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Australian Television  
 
page: 1  2  3  

The mid 1970s, with Australia spreading its wings under the radical government of Gough Whitlam before he was summarily dismissed by the Queen of Great Britain's representative, were a high water mark for the regular airing of gay lives.

However, as well as the euphoria induced by fine upstanding if rather dull Don and his various lovers, boyfriends, and one-night-stands, there was the occasional recognition that there was another, less accepting Australia. In one edition of the ABC's current affairs program The Monday Conference (1976), human excrement was thrown at a gay rights activist who was being interviewed before a generally fair-minded audience in the mining area of Mt. Isa in Queensland.

Sponsor Message.

Lesbians remained relatively invisible, with a couple of exceptions. There was a wicked lesbian in a late 1970s serial called Skyways. She had her comeuppance in the shower: stabbed 47 times.

Much more to the lesbian community's liking--and to a cult television audience all over the world--was Prisoner, also known as Prisoner--Cell Block H (1979-1987). Set in a women's prison, the series sought to tease out all possible emotional and sexual frissons involving inmates and staff--women characters tough and tender, cynical and naïve in profusion. Queening it over all was a sadistic lesbian warder nicknamed "The Freak": growly of voice, beady of eye, and thoroughly convincing in Maggie Kirkpatrick's imposing black gloved hands.

Public broadcasting was far less committed to lesbian and gay stories. Apart from occasional episodes in short run drama series, the only thing the ABC could offer that was remotely challenging was a mini-series called Players to the Gallery (1980). A story seen from three different viewpoints, one gay, it bravely focused on the plight of a political activist whose own personal life is totally taken up with his landlady and her young son. A custody case hinges on possible corruption of the child by the tenant who is presented throughout as just the sort of mother/father society should be encouraging to parent its children.

1980s and 1990s

Financial constraints, the need for overseas sales, and co-production money seemed to force Australian television away from the relative radicalism of the 1970s. The portrayal of gay men and, apart from Prisoner, lesbians virtually ceased for fifteen years.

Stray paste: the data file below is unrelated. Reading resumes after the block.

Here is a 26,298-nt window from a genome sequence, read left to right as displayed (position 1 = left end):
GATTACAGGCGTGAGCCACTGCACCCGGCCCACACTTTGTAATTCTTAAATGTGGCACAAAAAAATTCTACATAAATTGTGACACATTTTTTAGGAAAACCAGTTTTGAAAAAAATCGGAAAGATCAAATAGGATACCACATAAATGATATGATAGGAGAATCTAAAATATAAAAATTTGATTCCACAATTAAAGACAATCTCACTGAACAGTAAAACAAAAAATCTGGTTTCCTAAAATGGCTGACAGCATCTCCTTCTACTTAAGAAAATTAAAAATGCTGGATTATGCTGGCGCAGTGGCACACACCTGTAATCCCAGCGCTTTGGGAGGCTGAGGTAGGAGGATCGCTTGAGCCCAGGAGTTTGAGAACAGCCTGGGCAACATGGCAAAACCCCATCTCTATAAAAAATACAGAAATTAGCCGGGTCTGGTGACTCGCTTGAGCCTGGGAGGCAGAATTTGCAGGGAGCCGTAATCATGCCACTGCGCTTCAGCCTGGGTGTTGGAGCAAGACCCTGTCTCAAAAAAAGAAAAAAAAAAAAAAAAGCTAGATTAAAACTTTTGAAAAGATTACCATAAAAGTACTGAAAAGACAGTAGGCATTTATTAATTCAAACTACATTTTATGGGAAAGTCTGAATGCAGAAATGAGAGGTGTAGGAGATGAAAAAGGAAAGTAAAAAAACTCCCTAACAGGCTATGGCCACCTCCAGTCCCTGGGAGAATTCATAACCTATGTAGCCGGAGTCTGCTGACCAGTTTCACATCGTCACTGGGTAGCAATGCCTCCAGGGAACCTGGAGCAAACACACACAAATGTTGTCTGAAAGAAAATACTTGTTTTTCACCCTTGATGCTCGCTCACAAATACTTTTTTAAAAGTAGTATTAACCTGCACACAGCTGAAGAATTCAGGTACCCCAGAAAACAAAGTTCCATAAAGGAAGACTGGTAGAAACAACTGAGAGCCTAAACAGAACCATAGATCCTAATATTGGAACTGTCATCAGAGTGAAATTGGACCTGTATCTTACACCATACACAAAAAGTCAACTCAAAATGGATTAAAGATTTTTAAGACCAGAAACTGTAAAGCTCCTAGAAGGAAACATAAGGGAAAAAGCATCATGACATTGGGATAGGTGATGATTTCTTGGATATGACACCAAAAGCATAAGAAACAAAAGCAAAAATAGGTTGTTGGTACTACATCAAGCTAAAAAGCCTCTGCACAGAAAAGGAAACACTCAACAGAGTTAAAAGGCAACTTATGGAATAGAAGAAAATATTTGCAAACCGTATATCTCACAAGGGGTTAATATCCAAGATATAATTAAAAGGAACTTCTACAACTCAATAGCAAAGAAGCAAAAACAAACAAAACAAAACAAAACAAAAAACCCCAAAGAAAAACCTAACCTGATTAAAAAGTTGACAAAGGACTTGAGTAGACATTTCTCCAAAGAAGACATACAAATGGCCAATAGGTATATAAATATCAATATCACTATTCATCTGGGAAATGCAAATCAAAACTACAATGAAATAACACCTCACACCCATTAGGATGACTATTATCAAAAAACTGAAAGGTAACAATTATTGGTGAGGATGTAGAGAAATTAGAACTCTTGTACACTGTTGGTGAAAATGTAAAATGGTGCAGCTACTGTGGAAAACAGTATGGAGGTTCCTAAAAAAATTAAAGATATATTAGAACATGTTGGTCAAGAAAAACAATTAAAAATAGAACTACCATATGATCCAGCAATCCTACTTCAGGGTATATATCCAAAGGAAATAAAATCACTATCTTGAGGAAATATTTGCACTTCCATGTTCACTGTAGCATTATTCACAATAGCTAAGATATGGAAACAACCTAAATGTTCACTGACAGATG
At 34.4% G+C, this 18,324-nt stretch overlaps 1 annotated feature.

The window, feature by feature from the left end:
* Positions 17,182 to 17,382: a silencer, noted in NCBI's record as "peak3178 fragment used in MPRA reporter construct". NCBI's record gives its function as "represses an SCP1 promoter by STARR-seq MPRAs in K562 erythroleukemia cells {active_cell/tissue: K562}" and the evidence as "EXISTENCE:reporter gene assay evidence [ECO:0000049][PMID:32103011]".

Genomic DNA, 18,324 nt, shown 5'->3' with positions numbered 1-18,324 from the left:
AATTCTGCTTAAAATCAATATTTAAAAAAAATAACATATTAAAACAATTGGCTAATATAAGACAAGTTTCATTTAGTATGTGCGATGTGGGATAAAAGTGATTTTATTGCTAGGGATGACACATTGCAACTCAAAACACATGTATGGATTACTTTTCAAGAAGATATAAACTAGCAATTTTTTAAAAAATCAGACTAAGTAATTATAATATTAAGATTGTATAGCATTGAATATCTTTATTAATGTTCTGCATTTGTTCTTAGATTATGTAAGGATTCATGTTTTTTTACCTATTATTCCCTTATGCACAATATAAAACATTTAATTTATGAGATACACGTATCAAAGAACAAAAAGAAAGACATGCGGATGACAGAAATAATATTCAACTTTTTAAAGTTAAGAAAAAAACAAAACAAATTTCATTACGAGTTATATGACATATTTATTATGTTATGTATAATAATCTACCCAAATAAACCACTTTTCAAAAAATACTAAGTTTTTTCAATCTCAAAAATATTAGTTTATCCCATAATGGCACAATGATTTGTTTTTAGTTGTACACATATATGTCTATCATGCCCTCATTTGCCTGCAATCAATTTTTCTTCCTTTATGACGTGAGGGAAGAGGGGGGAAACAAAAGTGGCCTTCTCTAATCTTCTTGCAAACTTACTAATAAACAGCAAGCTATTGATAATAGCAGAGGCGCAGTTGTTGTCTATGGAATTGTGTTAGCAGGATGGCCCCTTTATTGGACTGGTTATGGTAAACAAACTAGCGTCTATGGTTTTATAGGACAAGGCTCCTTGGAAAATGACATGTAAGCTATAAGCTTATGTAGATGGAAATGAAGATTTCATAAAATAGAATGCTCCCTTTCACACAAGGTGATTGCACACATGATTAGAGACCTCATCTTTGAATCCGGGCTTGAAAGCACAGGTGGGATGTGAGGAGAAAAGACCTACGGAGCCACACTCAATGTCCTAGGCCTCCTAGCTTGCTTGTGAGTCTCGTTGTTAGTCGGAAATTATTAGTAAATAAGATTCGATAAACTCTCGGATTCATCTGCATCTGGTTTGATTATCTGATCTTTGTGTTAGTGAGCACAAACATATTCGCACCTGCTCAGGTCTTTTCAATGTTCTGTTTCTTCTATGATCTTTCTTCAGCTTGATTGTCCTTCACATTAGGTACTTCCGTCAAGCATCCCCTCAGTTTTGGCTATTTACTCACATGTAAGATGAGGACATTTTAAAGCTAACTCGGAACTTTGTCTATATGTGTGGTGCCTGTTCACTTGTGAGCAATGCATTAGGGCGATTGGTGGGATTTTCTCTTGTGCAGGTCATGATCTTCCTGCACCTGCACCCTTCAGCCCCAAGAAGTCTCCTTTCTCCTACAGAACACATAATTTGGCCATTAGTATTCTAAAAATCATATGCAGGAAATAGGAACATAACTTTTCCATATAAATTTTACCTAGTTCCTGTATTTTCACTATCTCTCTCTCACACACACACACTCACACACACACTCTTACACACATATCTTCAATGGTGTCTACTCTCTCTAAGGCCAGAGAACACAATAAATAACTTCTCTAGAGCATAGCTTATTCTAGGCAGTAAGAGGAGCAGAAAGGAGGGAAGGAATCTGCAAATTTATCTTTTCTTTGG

Making the greatest impact during this period were occasional documentaries, such as Something to Sing About (the Sydney Gay and Lesbian Choir) and Positive Art (HIV/AIDS and its impact on gay culture), and, notably, a 1991 interview with conductor Stuart Challender in which he revealed he was dying of AIDS.

Fictional representations were mainly medical, consisting of a few episodes of A Country Practice and G.P., issue-based, and well researched. Their intention was missionary and awareness-raising.

Both series were much loved by middle Australia. G.P. courted and received some adverse criticism when, in 1994, its makers included a young gay doctor, played by Damian Rice, among its regulars. Even this mutedly negative reaction seemed to sap the producers' resolve, so the character never developed to anything like his full dramatic potential.

Although the high definition bravado of the 1970s seemed a far distant memory, a cannonball hit the Australian viewing public full in the face in the mid-1990s in the form of "edited highlights" of Sydney's Gay and Lesbian Mardi Gras.

Initially--and bravely in the teeth of much church and state opposition--this event was brought into the homes of mythical average Australians, including not a few diehard ocker homophobes by the ABC, who cited its long-held commitment to showing all aspects of the country's human condition.

Taken over a few years later by commercial Channel Ten, the Mardi Gras seems to have become an annual fixture. However, it is seen by not a few people as presenting lesbians and gays as a freak show, light years away from the integration and honesty of Number 96's Don and his day to day world.

The political message of Mardi Gras can be discerned beneath all the glitz and surging flesh and pulsating techno. Just.

Current Conditions

What is glaringly obvious in the Australian television landscape of today is the complete lack of any regular and open discussion of lesbian and gay issues and lives; and almost no dramatization of same. Recent soaps featuring gays and lesbians in prominent roles were poorly promoted at home and failed to "sell" overseas. There is a total absence of a Queer as Folk or a Tales of the City made in Australia about queer contemporary or past Australian culture.

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